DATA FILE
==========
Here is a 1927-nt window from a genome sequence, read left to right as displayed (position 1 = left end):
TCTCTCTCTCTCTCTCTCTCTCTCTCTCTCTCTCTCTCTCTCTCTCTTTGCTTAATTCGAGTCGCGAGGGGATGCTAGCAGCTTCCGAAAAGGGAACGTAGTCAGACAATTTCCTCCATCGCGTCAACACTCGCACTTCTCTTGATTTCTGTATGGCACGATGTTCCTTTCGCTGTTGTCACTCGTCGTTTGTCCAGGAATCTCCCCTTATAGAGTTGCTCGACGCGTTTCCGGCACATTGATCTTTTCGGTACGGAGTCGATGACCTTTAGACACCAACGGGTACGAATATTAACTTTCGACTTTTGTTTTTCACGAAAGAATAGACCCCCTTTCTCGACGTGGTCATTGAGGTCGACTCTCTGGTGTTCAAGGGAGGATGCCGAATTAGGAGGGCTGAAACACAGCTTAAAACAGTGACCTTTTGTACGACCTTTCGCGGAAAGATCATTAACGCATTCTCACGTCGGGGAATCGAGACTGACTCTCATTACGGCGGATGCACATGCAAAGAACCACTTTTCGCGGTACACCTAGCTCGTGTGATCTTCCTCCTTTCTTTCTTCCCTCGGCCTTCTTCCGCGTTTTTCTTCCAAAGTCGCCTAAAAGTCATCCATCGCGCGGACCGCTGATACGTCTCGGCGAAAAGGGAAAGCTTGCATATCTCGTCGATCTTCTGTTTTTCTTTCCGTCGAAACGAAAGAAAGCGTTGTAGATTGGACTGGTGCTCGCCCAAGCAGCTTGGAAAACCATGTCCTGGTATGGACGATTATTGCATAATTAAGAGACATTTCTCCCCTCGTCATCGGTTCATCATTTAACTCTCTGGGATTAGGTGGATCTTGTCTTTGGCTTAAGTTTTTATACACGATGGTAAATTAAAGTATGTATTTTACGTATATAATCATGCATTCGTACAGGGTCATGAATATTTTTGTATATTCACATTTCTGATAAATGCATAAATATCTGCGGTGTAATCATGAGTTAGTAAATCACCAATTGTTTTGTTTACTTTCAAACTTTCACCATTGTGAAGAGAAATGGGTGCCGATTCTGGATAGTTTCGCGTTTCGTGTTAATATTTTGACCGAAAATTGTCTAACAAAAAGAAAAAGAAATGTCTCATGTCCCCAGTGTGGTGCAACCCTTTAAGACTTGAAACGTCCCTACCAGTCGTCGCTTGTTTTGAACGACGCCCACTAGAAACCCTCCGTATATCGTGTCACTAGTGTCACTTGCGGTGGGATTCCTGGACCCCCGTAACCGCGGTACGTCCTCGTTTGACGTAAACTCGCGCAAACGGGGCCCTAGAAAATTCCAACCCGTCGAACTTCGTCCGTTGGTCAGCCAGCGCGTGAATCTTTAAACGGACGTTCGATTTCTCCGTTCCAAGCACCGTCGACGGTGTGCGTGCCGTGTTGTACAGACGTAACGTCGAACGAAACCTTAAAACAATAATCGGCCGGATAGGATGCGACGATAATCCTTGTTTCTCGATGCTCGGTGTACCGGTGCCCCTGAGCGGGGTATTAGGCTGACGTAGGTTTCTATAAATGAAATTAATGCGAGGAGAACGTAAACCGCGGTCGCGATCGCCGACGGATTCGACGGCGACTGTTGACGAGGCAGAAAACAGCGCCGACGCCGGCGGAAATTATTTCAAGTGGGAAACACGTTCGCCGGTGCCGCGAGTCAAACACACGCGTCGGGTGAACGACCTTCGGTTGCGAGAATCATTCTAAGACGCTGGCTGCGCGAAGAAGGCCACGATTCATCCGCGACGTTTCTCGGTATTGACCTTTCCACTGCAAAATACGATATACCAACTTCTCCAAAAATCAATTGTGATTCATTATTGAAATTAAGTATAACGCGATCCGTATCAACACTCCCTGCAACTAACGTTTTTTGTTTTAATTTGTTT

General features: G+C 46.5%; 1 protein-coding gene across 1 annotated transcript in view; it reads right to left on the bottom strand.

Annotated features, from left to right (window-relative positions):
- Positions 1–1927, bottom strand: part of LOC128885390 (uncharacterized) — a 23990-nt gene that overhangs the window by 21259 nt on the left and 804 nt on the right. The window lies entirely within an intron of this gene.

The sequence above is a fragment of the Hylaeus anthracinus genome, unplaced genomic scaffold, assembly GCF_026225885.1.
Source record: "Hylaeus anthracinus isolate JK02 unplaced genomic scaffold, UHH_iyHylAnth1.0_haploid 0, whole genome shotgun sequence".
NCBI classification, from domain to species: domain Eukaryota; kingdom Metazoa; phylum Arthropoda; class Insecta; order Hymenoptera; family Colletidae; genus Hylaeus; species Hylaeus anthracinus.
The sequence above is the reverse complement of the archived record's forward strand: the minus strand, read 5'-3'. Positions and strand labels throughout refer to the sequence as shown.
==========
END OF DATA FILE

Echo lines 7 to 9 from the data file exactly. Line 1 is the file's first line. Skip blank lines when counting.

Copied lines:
Source record: "Hylaeus anthracinus isolate JK02 unplaced genomic scaffold, UHH_iyHylAnth1.0_haploid 0, whole genome shotgun sequence".
NCBI classification, from domain to species: domain Eukaryota; kingdom Metazoa; phylum Arthropoda; class Insecta; order Hymenoptera; family Colletidae; genus Hylaeus; species Hylaeus anthracinus.
The sequence above is the reverse complement of the archived record's forward strand: the minus strand, read 5'-3'. Positions and strand labels throughout refer to the sequence as shown.